I don't have power, and I want more: psychological, physical, and sexual dating violence perpetration among college students
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CitationToplu-Demirtaş, E., & Fincham, F. D. (2020). I Don't Have Power, and I Want More: Psychological, Physical, and Sexual Dating Violence Perpetration Among College Students. Journal of Interpersonal Violence, pp. 1-30.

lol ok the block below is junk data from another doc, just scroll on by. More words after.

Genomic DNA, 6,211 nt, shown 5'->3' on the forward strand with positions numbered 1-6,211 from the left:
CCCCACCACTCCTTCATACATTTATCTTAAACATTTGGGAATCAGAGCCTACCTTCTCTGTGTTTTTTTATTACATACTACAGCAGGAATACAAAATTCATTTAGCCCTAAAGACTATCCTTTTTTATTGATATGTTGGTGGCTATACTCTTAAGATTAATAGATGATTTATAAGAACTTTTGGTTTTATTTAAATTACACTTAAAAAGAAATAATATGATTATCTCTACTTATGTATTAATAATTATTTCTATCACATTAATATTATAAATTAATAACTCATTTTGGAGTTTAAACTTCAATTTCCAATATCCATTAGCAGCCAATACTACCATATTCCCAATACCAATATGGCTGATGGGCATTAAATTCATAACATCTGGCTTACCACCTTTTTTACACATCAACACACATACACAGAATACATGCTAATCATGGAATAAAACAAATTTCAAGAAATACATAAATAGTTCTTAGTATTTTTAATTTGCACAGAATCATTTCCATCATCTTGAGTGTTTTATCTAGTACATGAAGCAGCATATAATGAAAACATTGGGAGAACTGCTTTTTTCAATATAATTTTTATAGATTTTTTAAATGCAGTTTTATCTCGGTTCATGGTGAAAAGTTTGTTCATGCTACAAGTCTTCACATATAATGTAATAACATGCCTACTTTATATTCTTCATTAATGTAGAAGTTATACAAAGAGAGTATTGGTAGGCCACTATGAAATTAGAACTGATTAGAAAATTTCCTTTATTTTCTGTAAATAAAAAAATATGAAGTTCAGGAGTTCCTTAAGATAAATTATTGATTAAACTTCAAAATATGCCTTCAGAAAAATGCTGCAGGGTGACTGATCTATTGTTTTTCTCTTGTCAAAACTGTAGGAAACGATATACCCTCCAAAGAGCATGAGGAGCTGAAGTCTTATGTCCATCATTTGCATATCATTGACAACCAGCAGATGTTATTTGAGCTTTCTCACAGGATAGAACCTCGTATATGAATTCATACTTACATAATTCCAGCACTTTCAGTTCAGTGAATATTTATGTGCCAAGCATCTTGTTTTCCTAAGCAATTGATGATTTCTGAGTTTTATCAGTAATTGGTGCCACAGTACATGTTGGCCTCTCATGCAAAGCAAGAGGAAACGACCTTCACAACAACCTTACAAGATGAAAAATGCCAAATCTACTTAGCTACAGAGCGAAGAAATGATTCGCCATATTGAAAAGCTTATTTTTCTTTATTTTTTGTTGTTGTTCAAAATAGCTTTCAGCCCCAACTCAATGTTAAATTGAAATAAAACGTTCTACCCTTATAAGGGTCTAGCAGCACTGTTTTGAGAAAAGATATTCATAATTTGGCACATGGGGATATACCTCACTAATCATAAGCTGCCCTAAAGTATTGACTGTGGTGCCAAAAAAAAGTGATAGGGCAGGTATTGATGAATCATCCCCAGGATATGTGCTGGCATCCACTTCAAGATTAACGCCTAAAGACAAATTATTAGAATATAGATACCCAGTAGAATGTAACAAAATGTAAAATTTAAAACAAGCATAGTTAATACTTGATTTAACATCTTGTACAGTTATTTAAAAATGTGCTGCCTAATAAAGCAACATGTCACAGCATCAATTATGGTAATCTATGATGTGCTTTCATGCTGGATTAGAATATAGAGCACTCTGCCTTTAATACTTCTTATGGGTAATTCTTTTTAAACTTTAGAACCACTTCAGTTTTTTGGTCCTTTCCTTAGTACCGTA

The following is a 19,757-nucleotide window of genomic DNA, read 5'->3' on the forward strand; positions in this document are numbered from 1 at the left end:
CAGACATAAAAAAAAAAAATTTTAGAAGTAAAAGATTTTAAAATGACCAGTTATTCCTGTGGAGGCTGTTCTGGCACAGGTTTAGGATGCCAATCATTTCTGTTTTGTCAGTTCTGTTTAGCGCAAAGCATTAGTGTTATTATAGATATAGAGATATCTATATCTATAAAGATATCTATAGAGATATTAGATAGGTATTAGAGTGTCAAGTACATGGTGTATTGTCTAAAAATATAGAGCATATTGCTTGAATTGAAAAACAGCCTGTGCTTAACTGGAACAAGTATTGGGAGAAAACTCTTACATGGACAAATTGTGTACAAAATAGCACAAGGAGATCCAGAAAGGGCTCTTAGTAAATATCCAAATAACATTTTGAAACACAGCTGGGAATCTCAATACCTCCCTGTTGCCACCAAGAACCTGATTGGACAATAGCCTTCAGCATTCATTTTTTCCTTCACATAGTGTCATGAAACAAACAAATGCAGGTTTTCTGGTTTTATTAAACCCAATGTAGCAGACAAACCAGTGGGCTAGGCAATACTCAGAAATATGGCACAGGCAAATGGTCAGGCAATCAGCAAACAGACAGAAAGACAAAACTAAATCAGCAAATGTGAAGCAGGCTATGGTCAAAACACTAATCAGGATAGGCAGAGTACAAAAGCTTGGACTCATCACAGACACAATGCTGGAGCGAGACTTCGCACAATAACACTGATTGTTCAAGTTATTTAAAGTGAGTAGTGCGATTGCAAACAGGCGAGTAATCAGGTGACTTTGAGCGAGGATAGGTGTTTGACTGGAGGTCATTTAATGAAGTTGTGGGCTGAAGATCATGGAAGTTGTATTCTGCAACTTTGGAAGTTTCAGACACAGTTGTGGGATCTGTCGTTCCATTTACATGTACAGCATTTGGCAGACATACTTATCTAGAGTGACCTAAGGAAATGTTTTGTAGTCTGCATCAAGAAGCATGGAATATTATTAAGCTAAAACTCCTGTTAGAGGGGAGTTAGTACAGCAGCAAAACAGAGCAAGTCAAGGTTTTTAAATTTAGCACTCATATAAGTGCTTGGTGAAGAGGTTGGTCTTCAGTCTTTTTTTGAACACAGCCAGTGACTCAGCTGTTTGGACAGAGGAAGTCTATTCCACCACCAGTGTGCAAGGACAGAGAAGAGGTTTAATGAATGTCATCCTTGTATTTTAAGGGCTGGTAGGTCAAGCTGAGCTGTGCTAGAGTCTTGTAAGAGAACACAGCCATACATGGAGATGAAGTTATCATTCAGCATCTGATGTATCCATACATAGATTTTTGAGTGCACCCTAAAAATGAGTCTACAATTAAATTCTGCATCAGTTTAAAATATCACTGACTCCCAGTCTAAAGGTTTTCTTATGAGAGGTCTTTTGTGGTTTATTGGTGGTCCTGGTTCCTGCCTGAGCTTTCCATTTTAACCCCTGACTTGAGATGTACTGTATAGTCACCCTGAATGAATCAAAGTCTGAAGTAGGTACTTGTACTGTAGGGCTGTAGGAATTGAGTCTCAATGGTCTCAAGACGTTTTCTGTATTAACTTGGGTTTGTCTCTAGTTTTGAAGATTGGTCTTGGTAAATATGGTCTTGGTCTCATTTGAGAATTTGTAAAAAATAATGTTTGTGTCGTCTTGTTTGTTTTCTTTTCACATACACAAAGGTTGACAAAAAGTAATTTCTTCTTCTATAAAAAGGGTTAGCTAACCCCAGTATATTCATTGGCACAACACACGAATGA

The purpose of this study was to (a) explore the prevalence of, and gender differences in, self-reported physical, sexual, and psychological violence perpetration in dating relationships (i.e., not married or engaged), (b) evaluate the factorial validity of the Power Perceptions and Power Satisfaction Questionnaire in dating relationships, and (c) document the mediating role of power satisfaction in the associations between power perception and physical, sexual, and psychological dating violence perpetration. College students (N= 812) completed the Power Perceptions and Power Satisfaction Questionnaire and the Psychological Aggression, Physical Assault, and Sexual Coercion subscales of the Revised Conflict Tactics Scale. Gender differences emerged in the prevalence of physical (43.0% for women and 35.0% for men) and sexual violence (25.0% for women and 41.8% for men) but not psychological violence (80.1% for women and 75.5% for men). Exploratory factor and parallel analyses yielded two subscales of power perceptions and power satisfaction, which explained 40.56% of the variance. Mediation analyses revealed that college students who perceived lower relationship power were more dissatisfied with that relationship power and, in turn, perpetrated more physical, sexual, and psychological violence against their partners. The mediation effects were evident in both women and men. The implications of the current findings for future research and mental health professionals at colleges are outlined.